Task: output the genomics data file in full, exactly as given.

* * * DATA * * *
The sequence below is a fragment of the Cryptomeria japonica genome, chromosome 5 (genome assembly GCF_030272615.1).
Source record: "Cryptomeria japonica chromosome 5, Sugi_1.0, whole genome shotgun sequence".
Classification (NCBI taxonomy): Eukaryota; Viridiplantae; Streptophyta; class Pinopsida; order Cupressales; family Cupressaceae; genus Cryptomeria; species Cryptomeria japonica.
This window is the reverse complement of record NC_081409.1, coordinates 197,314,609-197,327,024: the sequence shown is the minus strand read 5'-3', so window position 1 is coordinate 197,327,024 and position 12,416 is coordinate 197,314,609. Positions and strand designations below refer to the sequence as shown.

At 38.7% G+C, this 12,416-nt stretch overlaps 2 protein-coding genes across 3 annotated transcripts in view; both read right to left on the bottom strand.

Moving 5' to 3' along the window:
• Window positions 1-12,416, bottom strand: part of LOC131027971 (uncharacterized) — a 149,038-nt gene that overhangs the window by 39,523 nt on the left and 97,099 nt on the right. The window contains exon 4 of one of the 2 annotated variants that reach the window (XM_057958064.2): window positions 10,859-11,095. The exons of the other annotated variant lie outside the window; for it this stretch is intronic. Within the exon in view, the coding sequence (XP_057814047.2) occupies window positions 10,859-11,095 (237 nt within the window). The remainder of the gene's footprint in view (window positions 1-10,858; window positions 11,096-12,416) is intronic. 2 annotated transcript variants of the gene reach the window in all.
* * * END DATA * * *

The sequence below is a fragment of the Cryptomeria japonica genome, chromosome 5 (genome assembly GCF_030272615.1).
Source record: "Cryptomeria japonica chromosome 5, Sugi_1.0, whole genome shotgun sequence".
Classification (NCBI taxonomy): Eukaryota; Viridiplantae; Streptophyta; class Pinopsida; order Cupressales; family Cupressaceae; genus Cryptomeria; species Cryptomeria japonica.
This window is the reverse complement of record NC_081409.1, coordinates 197,314,609-197,327,024: the sequence shown is the minus strand read 5'-3', so window position 1 is coordinate 197,327,024 and position 12,416 is coordinate 197,314,609. Positions and strand designations below refer to the sequence as shown.

At 38.7% G+C, this 12,416-nt stretch overlaps 2 protein-coding genes across 3 annotated transcripts in view; both read right to left on the bottom strand.

Moving 5' to 3' along the window:
• Window positions 1-12,416, bottom strand: part of LOC131027971 (uncharacterized) — a 149,038-nt gene that overhangs the window by 39,523 nt on the left and 97,099 nt on the right. The window contains exon 4 of one of the 2 annotated variants that reach the window (XM_057958064.2): window positions 10,859-11,095. The exons of the other annotated variant lie outside the window; for it this stretch is intronic. Within the exon in view, the coding sequence (XP_057814047.2) occupies window positions 10,859-11,095 (237 nt within the window). The remainder of the gene's footprint in view (window positions 1-10,858; window positions 11,096-12,416) is intronic. 2 annotated transcript variants of the gene reach the window in all.